So, let us talk a little bit about BIM. So, what is actually BIM. BIM is not the same for everyone. In fact, we don't even agree what is the definition for the acronym of BIM. For some of us BIM stands for Building Information Model, for others, BIM stands for Building Information Modeling. So, for those of us that follow the Building Information Modeling approach, we tend to consider BIM as a process. This is the case of the NBS in the UK or the American Institute of Architects in the USA. For those of us that tend to see BIM, as Building Information Model, we tend to see BIM as a product where the product is actually the model. This is the case of ISO or the building construction authority in Singapore. There is no right or wrong, but if you take an approach where BIM refers to a model, then you need another word to talk about the entire process and this is where it can embody virtual design and construction or VDC as you often also see in the industry.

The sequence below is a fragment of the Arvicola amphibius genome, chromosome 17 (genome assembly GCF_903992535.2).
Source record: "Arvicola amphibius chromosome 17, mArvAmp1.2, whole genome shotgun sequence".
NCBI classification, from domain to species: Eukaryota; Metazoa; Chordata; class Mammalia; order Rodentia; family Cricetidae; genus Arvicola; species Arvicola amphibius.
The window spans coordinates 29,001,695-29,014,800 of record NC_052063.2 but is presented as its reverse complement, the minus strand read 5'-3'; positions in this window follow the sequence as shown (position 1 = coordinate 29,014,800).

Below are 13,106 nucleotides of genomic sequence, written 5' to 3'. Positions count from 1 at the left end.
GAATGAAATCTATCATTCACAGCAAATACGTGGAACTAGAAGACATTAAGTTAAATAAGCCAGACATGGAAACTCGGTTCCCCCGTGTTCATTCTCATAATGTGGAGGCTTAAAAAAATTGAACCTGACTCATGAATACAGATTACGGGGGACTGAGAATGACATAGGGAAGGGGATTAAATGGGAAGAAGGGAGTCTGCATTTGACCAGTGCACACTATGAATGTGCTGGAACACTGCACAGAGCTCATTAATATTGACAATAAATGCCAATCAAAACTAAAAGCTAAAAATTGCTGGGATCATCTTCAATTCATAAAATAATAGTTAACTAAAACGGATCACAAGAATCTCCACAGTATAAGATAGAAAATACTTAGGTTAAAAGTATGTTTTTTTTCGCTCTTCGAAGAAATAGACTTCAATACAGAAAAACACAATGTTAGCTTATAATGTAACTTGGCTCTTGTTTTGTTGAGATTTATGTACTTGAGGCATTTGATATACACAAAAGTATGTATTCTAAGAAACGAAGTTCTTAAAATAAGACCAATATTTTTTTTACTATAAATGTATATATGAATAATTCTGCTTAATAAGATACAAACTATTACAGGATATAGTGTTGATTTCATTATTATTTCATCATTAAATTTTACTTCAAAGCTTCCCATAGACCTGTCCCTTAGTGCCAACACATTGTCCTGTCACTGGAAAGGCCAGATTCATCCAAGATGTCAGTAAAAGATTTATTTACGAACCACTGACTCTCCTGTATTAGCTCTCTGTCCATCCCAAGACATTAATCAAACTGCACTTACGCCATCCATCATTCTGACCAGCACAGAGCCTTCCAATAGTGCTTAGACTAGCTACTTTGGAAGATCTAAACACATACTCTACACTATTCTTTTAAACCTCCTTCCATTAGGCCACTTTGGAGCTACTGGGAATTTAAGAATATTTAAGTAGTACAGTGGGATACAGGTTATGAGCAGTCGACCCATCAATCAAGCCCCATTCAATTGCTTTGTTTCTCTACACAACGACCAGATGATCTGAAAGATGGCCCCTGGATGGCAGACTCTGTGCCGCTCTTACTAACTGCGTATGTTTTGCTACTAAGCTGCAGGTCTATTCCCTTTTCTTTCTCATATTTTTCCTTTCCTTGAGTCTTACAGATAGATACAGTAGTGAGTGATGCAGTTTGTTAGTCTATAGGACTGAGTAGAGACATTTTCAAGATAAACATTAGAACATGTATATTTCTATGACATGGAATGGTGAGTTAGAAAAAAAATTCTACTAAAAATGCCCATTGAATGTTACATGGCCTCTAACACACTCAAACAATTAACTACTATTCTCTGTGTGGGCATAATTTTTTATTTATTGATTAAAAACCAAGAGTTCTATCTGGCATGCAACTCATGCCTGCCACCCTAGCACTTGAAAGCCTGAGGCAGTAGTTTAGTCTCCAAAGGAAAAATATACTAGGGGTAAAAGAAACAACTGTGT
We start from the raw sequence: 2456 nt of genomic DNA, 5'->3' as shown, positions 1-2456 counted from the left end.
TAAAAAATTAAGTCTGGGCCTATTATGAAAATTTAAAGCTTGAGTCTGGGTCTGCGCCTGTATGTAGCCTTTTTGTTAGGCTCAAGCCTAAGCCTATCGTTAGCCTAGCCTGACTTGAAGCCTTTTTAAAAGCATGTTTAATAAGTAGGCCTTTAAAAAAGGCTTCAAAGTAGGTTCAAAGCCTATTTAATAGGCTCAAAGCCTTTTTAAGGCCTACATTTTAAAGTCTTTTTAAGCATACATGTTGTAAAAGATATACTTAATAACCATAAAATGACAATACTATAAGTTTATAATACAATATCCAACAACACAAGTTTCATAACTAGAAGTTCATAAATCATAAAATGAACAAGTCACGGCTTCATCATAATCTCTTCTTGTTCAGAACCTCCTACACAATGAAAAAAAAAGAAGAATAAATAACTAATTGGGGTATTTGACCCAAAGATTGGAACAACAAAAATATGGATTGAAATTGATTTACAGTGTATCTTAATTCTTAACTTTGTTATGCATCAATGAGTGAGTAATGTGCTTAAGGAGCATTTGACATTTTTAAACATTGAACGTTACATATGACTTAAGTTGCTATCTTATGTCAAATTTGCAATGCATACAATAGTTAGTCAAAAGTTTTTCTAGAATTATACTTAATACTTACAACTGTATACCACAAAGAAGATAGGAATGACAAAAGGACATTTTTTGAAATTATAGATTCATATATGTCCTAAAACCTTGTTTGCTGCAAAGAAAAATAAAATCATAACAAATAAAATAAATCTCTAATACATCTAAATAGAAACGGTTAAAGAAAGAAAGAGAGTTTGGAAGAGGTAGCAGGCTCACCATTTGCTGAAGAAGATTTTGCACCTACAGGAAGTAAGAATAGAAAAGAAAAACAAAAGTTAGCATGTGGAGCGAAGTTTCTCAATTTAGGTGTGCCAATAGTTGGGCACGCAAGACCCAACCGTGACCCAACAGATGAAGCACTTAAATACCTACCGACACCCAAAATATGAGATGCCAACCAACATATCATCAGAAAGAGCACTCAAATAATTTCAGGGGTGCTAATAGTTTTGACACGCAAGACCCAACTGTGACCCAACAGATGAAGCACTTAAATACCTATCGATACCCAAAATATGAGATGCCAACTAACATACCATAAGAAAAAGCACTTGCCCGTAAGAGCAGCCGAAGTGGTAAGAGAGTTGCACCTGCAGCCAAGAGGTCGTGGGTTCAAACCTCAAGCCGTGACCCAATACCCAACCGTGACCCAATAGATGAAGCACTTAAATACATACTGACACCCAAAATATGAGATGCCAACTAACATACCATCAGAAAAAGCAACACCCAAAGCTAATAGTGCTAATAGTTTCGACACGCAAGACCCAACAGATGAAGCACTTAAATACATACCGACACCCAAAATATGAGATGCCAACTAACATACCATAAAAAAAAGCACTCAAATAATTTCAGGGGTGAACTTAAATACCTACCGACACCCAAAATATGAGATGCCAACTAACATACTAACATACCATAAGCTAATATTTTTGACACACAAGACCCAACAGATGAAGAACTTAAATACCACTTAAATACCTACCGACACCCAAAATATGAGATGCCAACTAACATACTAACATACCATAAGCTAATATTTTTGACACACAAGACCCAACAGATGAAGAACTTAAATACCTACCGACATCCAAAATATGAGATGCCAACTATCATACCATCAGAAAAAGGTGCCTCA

What are the benefits of BIM? We all know and are familiar with the idea that BIM is a time saver, that BIM is a cost saver, but the benefits of BIM go way beyond what you can see on a BIM enable project. When you look at the worldwide level, you can actually see benefits of BIM in the environment with a reduction of waste that can go up to 50%. In the nation level, you can see benefits of BIM in the level of productivity, where you can increase productivity up to 28% by using BIM. At the developers level, you can see economical advances have been where the GFA construction per square meter can be reduced by up to 8%. And in the process level, you can see huge amount of advances in terms of the quality of the product that you deliver. So you might ask, is BIM the future. Well, in reality BIM has been around for over 30 years, so it's likely not to be the future, if anything BIM is the present, but if you look at BIM as just the conventional 3D BIM that people traditionally associate with BIM, it is quickly becoming the past, because in reality BIM is much more than just 3D geometry as conventionally we refer to it. So, one of these ideas to understand your level of maturity and development in BIM is the maturity BIM levels as establish in the UK. So, the level zero being when you are using a mix of 2D and 3D solutions and the level two as being when you are actually working in collaboration with other consultants sharing models. The goal for the UK industry was to achieve level two by 2016. They then postpone it to 2020. And even so they are struggling to try to implement it all across. Level three is the ultimate goal of BIM, some argue that it is not even possible today with the technology available, some argue that it is and it talks about this idea of integrated in operational data, where everybody is going to be working in just a single model. When you look at it from the ISO, ISO actually went even further beyond this BIM maturity of the UK and they introduced not only these three stages, but they introduced also the layers. They introduced this idea of business layer, information layer, technology layer and standards layer. Meaning that whenever you are actually trying to achieve your stage three, you need to be stage three in all your levels. Another aspect that industry and the tool that industry uses to calibrate them to allow you to understand what is this idea of beyond BIM is BIM dimension. So being the 3D dimension is actually when you refer just to geometry, but then you have the fourth dimension when you have time to it. The Fifth Dimension when you have cost. Sustainability will be the sixth dimension. Seventh dimension facility management and the eighth dimension is safety. I should actually make a note here that some models diverged on the order, usually beyond the fifth dimension, not all models of the same agreement in terms of what is the sequence of dimensions to a point that some of them even talk about this idea of 10 dimensions. But all of this is to point you that there is much more beyond just the three dimensional aspect of BIM that in this dimension is just the first step of it. When you start to take a look and talk about this idea of the fourth dimension, the fifth dimension and safety on site, you need to start to embrace also the concepts of simulation and automation that is way beyond just 3D geometry. And if you go for the seven dimension that is actually BIM for FM (Facility Management), then you enter on a much wider ecosystem of information. In the diagram on the screen, you can see that if BIM information model is just one of these elements, when you bring it into the FM, you're actually including this all kaleidoscope of other information that you need to manage with it. And when you're talking about these digital, when you're talking about BIM for facility management, you start to embrace this idea of digital twins. So, digital twin is basically a digital representation of your life asset that is connected through the real life asset by Internet of Things sensors, and you use it to calibrate and to actually monitor the real life asset performance against your digital twin.